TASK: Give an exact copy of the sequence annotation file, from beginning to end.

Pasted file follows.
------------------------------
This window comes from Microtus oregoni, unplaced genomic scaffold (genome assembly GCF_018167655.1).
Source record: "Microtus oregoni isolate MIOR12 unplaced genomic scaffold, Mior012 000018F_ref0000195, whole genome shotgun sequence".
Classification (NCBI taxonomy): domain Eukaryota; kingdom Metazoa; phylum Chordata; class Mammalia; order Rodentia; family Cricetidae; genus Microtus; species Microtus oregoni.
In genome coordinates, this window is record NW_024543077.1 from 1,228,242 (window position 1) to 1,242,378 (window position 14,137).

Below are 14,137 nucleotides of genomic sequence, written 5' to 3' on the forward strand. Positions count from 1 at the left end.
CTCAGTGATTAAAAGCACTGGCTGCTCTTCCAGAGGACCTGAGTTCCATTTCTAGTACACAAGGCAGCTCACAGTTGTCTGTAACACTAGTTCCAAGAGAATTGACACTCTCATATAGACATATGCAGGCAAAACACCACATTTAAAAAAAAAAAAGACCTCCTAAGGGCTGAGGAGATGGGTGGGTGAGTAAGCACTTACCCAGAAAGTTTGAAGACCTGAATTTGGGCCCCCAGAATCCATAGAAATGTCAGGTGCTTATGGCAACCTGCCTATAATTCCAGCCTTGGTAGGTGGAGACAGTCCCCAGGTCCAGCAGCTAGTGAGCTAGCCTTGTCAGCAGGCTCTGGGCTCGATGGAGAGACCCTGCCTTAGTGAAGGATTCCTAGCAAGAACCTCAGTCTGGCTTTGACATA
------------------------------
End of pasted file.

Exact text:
This window comes from Microtus oregoni, unplaced genomic scaffold (genome assembly GCF_018167655.1).
Source record: "Microtus oregoni isolate MIOR12 unplaced genomic scaffold, Mior012 000018F_ref0000195, whole genome shotgun sequence".
Classification (NCBI taxonomy): domain Eukaryota; kingdom Metazoa; phylum Chordata; class Mammalia; order Rodentia; family Cricetidae; genus Microtus; species Microtus oregoni.
In genome coordinates, this window is record NW_024543077.1 from 1,228,242 (window position 1) to 1,242,378 (window position 14,137).

Below are 14,137 nucleotides of genomic sequence, written 5' to 3' on the forward strand. Positions count from 1 at the left end.
CTCAGTGATTAAAAGCACTGGCTGCTCTTCCAGAGGACCTGAGTTCCATTTCTAGTACACAAGGCAGCTCACAGTTGTCTGTAACACTAGTTCCAAGAGAATTGACACTCTCATATAGACATATGCAGGCAAAACACCACATTTAAAAAAAAAAAAGACCTCCTAAGGGCTGAGGAGATGGGTGGGTGAGTAAGCACTTACCCAGAAAGTTTGAAGACCTGAATTTGGGCCCCCAGAATCCATAGAAATGTCAGGTGCTTATGGCAACCTGCCTATAATTCCAGCCTTGGTAGGTGGAGACAGTCCCCAGGTCCAGCAGCTAGTGAGCTAGCCTTGTCAGCAGGCTCTGGGCTCGATGGAGAGACCCTGCCTTAGTGAAGGATTCCTAGCAAGAACCTCAGTCTGGCTTTGACATA